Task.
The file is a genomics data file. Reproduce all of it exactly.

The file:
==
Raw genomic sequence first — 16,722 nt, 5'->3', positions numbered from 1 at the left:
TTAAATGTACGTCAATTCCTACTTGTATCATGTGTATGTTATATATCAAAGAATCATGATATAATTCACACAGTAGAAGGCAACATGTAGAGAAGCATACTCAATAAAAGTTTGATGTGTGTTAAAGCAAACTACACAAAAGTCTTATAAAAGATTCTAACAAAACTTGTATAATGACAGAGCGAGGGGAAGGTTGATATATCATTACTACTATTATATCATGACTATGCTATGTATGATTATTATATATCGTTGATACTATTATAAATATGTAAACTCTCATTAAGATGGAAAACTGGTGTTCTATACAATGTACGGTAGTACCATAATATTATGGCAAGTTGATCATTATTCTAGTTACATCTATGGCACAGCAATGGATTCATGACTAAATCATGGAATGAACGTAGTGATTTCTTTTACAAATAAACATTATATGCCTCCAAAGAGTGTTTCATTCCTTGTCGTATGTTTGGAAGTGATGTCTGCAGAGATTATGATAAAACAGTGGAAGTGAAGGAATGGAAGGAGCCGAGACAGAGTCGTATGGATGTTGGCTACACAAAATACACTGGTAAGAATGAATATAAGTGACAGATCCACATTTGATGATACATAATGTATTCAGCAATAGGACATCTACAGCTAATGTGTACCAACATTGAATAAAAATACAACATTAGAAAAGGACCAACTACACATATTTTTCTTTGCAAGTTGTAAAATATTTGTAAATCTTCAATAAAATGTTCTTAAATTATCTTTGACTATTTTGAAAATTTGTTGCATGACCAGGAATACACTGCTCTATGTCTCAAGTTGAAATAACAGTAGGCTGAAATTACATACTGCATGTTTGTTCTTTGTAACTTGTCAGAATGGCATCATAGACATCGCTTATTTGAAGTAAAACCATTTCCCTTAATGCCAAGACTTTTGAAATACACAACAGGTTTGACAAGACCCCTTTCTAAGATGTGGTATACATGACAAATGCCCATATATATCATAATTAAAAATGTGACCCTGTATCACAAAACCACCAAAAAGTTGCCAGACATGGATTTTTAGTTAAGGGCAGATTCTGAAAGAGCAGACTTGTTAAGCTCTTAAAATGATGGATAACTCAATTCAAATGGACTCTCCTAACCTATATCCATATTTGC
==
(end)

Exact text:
Raw genomic sequence first — 16,722 nt, 5'->3', positions numbered from 1 at the left:
TTAAATGTACGTCAATTCCTACTTGTATCATGTGTATGTTATATATCAAAGAATCATGATATAATTCACACAGTAGAAGGCAACATGTAGAGAAGCATACTCAATAAAAGTTTGATGTGTGTTAAAGCAAACTACACAAAAGTCTTATAAAAGATTCTAACAAAACTTGTATAATGACAGAGCGAGGGGAAGGTTGATATATCATTACTACTATTATATCATGACTATGCTATGTATGATTATTATATATCGTTGATACTATTATAAATATGTAAACTCTCATTAAGATGGAAAACTGGTGTTCTATACAATGTACGGTAGTACCATAATATTATGGCAAGTTGATCATTATTCTAGTTACATCTATGGCACAGCAATGGATTCATGACTAAATCATGGAATGAACGTAGTGATTTCTTTTACAAATAAACATTATATGCCTCCAAAGAGTGTTTCATTCCTTGTCGTATGTTTGGAAGTGATGTCTGCAGAGATTATGATAAAACAGTGGAAGTGAAGGAATGGAAGGAGCCGAGACAGAGTCGTATGGATGTTGGCTACACAAAATACACTGGTAAGAATGAATATAAGTGACAGATCCACATTTGATGATACATAATGTATTCAGCAATAGGACATCTACAGCTAATGTGTACCAACATTGAATAAAAATACAACATTAGAAAAGGACCAACTACACATATTTTTCTTTGCAAGTTGTAAAATATTTGTAAATCTTCAATAAAATGTTCTTAAATTATCTTTGACTATTTTGAAAATTTGTTGCATGACCAGGAATACACTGCTCTATGTCTCAAGTTGAAATAACAGTAGGCTGAAATTACATACTGCATGTTTGTTCTTTGTAACTTGTCAGAATGGCATCATAGACATCGCTTATTTGAAGTAAAACCATTTCCCTTAATGCCAAGACTTTTGAAATACACAACAGGTTTGACAAGACCCCTTTCTAAGATGTGGTATACATGACAAATGCCCATATATATCATAATTAAAAATGTGACCCTGTATCACAAAACCACCAAAAAGTTGCCAGACATGGATTTTTAGTTAAGGGCAGATTCTGAAAGAGCAGACTTGTTAAGCTCTTAAAATGATGGATAACTCAATTCAAATGGACTCTCCTAACCTATATCCATATTTGC